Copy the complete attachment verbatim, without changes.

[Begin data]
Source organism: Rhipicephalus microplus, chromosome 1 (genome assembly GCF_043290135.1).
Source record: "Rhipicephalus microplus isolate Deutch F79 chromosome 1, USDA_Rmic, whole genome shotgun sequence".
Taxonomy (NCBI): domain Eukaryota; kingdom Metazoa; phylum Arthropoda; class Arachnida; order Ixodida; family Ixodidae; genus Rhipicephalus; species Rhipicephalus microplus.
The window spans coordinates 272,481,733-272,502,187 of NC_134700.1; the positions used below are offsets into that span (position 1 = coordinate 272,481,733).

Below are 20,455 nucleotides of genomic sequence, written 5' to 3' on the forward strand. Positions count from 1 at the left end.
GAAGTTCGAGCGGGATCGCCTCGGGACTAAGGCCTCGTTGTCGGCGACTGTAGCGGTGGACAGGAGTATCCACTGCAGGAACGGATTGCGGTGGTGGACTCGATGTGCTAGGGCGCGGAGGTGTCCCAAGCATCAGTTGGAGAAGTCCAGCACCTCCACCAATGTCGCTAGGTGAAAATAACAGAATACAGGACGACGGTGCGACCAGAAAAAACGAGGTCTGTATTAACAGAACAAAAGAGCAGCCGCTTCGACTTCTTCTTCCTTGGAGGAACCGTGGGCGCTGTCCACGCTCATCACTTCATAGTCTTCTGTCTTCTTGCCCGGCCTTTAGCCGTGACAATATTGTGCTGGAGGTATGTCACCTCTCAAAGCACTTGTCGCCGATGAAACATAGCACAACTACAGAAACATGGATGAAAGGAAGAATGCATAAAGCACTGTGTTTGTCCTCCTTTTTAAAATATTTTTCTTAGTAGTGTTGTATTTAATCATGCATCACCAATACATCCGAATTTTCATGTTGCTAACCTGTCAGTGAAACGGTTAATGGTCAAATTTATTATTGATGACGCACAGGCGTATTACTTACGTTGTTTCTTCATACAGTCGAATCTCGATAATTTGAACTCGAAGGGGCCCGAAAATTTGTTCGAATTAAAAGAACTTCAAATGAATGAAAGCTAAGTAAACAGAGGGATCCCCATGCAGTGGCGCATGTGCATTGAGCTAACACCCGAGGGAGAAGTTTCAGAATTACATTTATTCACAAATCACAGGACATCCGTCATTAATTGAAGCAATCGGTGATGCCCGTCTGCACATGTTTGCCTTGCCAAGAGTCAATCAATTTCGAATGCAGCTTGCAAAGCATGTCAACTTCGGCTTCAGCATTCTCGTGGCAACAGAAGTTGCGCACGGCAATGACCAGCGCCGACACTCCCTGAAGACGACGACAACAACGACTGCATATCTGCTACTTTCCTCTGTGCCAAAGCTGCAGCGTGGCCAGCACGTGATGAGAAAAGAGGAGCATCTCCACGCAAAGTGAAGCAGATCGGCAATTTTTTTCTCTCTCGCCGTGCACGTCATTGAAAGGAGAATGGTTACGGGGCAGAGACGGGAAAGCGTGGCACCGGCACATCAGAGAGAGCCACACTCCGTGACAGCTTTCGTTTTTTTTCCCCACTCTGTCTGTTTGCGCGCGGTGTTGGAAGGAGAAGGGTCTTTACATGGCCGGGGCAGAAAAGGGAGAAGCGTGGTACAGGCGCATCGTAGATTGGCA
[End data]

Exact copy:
Source organism: Rhipicephalus microplus, chromosome 1 (genome assembly GCF_043290135.1).
Source record: "Rhipicephalus microplus isolate Deutch F79 chromosome 1, USDA_Rmic, whole genome shotgun sequence".
Taxonomy (NCBI): domain Eukaryota; kingdom Metazoa; phylum Arthropoda; class Arachnida; order Ixodida; family Ixodidae; genus Rhipicephalus; species Rhipicephalus microplus.
The window spans coordinates 272,481,733-272,502,187 of NC_134700.1; the positions used below are offsets into that span (position 1 = coordinate 272,481,733).

Below are 20,455 nucleotides of genomic sequence, written 5' to 3' on the forward strand. Positions count from 1 at the left end.
GAAGTTCGAGCGGGATCGCCTCGGGACTAAGGCCTCGTTGTCGGCGACTGTAGCGGTGGACAGGAGTATCCACTGCAGGAACGGATTGCGGTGGTGGACTCGATGTGCTAGGGCGCGGAGGTGTCCCAAGCATCAGTTGGAGAAGTCCAGCACCTCCACCAATGTCGCTAGGTGAAAATAACAGAATACAGGACGACGGTGCGACCAGAAAAAACGAGGTCTGTATTAACAGAACAAAAGAGCAGCCGCTTCGACTTCTTCTTCCTTGGAGGAACCGTGGGCGCTGTCCACGCTCATCACTTCATAGTCTTCTGTCTTCTTGCCCGGCCTTTAGCCGTGACAATATTGTGCTGGAGGTATGTCACCTCTCAAAGCACTTGTCGCCGATGAAACATAGCACAACTACAGAAACATGGATGAAAGGAAGAATGCATAAAGCACTGTGTTTGTCCTCCTTTTTAAAATATTTTTCTTAGTAGTGTTGTATTTAATCATGCATCACCAATACATCCGAATTTTCATGTTGCTAACCTGTCAGTGAAACGGTTAATGGTCAAATTTATTATTGATGACGCACAGGCGTATTACTTACGTTGTTTCTTCATACAGTCGAATCTCGATAATTTGAACTCGAAGGGGCCCGAAAATTTGTTCGAATTAAAAGAACTTCAAATGAATGAAAGCTAAGTAAACAGAGGGATCCCCATGCAGTGGCGCATGTGCATTGAGCTAACACCCGAGGGAGAAGTTTCAGAATTACATTTATTCACAAATCACAGGACATCCGTCATTAATTGAAGCAATCGGTGATGCCCGTCTGCACATGTTTGCCTTGCCAAGAGTCAATCAATTTCGAATGCAGCTTGCAAAGCATGTCAACTTCGGCTTCAGCATTCTCGTGGCAACAGAAGTTGCGCACGGCAATGACCAGCGCCGACACTCCCTGAAGACGACGACAACAACGACTGCATATCTGCTACTTTCCTCTGTGCCAAAGCTGCAGCGTGGCCAGCACGTGATGAGAAAAGAGGAGCATCTCCACGCAAAGTGAAGCAGATCGGCAATTTTTTTCTCTCTCGCCGTGCACGTCATTGAAAGGAGAATGGTTACGGGGCAGAGACGGGAAAGCGTGGCACCGGCACATCAGAGAGAGCCACACTCCGTGACAGCTTTCGTTTTTTTTCCCCACTCTGTCTGTTTGCGCGCGGTGTTGGAAGGAGAAGGGTCTTTACATGGCCGGGGCAGAAAAGGGAGAAGCGTGGTACAGGCGCATCGTAGATTGGCA